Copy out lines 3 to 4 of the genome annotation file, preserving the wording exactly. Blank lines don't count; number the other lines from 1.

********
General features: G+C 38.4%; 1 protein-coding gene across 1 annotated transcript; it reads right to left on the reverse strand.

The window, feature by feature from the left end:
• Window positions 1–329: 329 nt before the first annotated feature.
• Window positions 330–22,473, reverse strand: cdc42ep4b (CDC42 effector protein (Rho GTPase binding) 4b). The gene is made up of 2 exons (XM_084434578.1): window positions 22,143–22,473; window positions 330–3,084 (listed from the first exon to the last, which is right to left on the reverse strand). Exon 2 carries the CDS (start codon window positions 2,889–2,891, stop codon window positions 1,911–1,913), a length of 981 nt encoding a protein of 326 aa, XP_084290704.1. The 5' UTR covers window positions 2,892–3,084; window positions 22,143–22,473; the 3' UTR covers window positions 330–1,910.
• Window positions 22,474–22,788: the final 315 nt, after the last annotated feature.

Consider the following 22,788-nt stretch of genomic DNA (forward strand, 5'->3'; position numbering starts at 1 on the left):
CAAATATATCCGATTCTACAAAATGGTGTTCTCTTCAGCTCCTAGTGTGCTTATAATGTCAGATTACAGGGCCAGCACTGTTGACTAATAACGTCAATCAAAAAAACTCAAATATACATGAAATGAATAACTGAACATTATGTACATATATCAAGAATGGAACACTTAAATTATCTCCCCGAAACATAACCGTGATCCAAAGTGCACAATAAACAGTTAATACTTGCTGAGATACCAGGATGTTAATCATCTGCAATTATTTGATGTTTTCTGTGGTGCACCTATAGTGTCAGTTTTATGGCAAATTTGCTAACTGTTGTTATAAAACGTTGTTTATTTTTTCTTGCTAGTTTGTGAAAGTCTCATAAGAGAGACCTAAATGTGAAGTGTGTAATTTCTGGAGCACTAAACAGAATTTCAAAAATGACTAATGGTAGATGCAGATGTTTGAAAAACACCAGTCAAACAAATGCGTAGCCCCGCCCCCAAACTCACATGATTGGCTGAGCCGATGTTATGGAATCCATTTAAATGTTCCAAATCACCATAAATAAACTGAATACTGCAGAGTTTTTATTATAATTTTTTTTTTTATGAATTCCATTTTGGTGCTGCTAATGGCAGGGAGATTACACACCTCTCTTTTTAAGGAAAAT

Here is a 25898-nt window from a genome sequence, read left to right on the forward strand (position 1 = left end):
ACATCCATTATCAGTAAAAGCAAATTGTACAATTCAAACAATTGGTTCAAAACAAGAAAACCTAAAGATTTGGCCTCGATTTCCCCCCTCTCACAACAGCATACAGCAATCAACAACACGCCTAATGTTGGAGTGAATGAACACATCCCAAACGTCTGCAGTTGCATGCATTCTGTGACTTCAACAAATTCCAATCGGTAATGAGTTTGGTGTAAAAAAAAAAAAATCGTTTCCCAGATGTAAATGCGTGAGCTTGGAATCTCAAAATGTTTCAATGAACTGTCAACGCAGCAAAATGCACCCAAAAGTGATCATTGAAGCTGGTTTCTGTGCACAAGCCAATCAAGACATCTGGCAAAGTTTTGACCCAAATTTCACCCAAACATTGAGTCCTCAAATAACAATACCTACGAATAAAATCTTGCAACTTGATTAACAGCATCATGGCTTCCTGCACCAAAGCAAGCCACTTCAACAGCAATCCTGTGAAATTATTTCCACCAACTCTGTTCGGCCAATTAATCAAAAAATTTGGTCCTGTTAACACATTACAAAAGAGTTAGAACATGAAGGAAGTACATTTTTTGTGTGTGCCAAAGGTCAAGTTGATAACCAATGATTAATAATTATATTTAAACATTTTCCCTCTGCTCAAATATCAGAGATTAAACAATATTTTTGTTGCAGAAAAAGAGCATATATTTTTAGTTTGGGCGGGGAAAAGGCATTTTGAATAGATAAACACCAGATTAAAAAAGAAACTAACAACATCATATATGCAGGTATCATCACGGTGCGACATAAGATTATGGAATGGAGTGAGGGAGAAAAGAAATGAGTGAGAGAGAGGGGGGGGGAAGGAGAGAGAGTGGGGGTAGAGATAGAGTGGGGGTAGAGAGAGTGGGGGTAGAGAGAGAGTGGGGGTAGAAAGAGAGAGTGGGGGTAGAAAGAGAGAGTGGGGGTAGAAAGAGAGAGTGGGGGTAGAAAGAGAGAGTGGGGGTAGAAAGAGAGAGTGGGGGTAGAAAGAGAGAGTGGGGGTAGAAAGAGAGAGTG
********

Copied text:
• Window positions 1–329: 329 nt before the first annotated feature.
• Window positions 330–22,473, reverse strand: cdc42ep4b (CDC42 effector protein (Rho GTPase binding) 4b). The gene is made up of 2 exons (XM_084434578.1): window positions 22,143–22,473; window positions 330–3,084 (listed from the first exon to the last, which is right to left on the reverse strand). Exon 2 carries the CDS (start codon window positions 2,889–2,891, stop codon window positions 1,911–1,913), a length of 981 nt encoding a protein of 326 aa, XP_084290704.1. The 5' UTR covers window positions 2,892–3,084; window positions 22,143–22,473; the 3' UTR covers window positions 330–1,910.